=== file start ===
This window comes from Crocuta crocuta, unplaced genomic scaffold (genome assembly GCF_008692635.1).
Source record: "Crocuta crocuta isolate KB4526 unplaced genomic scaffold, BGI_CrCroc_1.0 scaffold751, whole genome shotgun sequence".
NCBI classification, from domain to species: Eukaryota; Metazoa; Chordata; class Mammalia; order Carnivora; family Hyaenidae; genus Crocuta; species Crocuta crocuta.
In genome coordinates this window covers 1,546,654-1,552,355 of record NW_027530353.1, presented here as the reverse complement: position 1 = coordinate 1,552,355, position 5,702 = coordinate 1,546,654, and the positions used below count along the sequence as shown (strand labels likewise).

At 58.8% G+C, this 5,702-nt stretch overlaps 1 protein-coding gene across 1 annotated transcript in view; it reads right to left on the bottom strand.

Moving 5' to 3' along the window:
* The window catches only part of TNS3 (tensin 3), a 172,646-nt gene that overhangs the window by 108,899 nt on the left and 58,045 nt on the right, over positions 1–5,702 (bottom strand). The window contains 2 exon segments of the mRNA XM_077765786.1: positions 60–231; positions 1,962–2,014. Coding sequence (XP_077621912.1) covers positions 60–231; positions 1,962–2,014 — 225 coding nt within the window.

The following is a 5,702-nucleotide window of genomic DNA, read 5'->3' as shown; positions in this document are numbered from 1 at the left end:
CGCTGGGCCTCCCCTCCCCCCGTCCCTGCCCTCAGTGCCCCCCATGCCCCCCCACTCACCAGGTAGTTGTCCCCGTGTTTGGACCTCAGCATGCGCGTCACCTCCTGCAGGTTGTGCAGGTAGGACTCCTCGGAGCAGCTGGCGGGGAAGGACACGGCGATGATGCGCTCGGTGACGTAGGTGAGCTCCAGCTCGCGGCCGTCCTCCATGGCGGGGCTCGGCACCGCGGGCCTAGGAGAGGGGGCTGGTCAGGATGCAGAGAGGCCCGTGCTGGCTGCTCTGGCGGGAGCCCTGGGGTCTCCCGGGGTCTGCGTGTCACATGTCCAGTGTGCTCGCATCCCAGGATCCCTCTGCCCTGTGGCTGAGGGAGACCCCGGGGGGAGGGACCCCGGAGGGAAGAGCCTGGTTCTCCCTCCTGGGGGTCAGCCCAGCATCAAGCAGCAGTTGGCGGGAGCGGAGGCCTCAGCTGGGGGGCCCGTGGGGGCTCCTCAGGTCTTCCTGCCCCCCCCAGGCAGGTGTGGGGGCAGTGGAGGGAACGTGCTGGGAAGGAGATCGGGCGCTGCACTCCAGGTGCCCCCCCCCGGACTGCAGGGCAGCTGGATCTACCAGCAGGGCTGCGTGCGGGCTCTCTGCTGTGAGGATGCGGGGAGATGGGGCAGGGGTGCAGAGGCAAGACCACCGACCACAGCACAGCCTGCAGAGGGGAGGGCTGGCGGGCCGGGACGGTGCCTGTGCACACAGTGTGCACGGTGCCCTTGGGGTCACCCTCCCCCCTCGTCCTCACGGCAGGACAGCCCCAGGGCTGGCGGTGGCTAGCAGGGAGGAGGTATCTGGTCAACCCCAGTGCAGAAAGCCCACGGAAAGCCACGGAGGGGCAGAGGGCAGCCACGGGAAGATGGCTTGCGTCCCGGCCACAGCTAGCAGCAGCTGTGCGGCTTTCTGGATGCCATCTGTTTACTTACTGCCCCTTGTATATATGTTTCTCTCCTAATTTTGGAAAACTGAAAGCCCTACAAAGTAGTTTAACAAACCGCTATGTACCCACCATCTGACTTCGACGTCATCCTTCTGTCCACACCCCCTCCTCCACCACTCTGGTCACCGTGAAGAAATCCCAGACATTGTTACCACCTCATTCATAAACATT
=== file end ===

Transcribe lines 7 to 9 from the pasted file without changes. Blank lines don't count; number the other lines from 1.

* The window catches only part of TNS3 (tensin 3), a 172,646-nt gene that overhangs the window by 108,899 nt on the left and 58,045 nt on the right, over positions 1–5,702 (bottom strand). The window contains 2 exon segments of the mRNA XM_077765786.1: positions 60–231; positions 1,962–2,014. Coding sequence (XP_077621912.1) covers positions 60–231; positions 1,962–2,014 — 225 coding nt within the window.

The following is a 5,702-nucleotide window of genomic DNA, read 5'->3' as shown; positions in this document are numbered from 1 at the left end:
CGCTGGGCCTCCCCTCCCCCCGTCCCTGCCCTCAGTGCCCCCCATGCCCCCCCACTCACCAGGTAGTTGTCCCCGTGTTTGGACCTCAGCATGCGCGTCACCTCCTGCAGGTTGTGCAGGTAGGACTCCTCGGAGCAGCTGGCGGGGAAGGACACGGCGATGATGCGCTCGGTGACGTAGGTGAGCTCCAGCTCGCGGCCGTCCTCCATGGCGGGGCTCGGCACCGCGGGCCTAGGAGAGGGGGCTGGTCAGGATGCAGAGAGGCCCGTGCTGGCTGCTCTGGCGGGAGCCCTGGGGTCTCCCGGGGTCTGCGTGTCACATGTCCAGTGTGCTCGCATCCCAGGATCCCTCTGCCCTGTGGCTGAGGGAGACCCCGGGGGGAGGGACCCCGGAGGGAAGAGCCTGGTTCTCCCTCCTGGGGGTCAGCCCAGCATCAAGCAGCAGTTGGCGGGAGCGGAGGCCTCAGCTGGGGGGCCCGTGGGGGCTCCTCAGGTCTTCCTGCCCCCCCCAGGCAGGTGTGGGGGCAGTGGAGGGAACGTGCTGGGAAGGAGATCGGGCGCTGCACTCCAGGTGCCCCCCCCCGGACTGCAGGGCAGCTGGATCTACCAGCAGGGCTGCGTGCGGGCTCTCTGCTGTGAGGATGCGGGGAGATGGGGCAGGGGTGCAGAGGCAAGACCACCGACCACAGCACAGCCTGCAGAGGGGAGGGCTGGCGGGCCGGGACGGTGCCTGTGCACACAGTGTGCACGGTGCCCTTGGGGTCACCCTCCCCCCTCGTCCTCACGGCAGGACAGCCCCAGGGCTGGCGGTGGCTAGCAGGGAGGAGGTATCTGGTCAACCCCAGTGCAGAAAGCCCACGGAAAGCCACGGAGGGGCAGAGGGCAGCCACGGGAAGATGGCTTGCGTCCCGGCCACAGCTAGCAGCAGCTGTGCGGCTTTCTGGATGCCATCTGTTTACTTACTGCCCCTTGTATATATGTTTCTCTCCTAATTTTGGAAAACTGAAAGCCCTACAAAGTAGTTTAACAAACCGCTATGTACCCACCATCTGACTTCGACGTCATCCTTCTGTCCACACCCCCTCCTCCACCACTCTGGTCACCGTGAAGAAATCCCAGACATTGTTACCACCTCATTCATAAACATT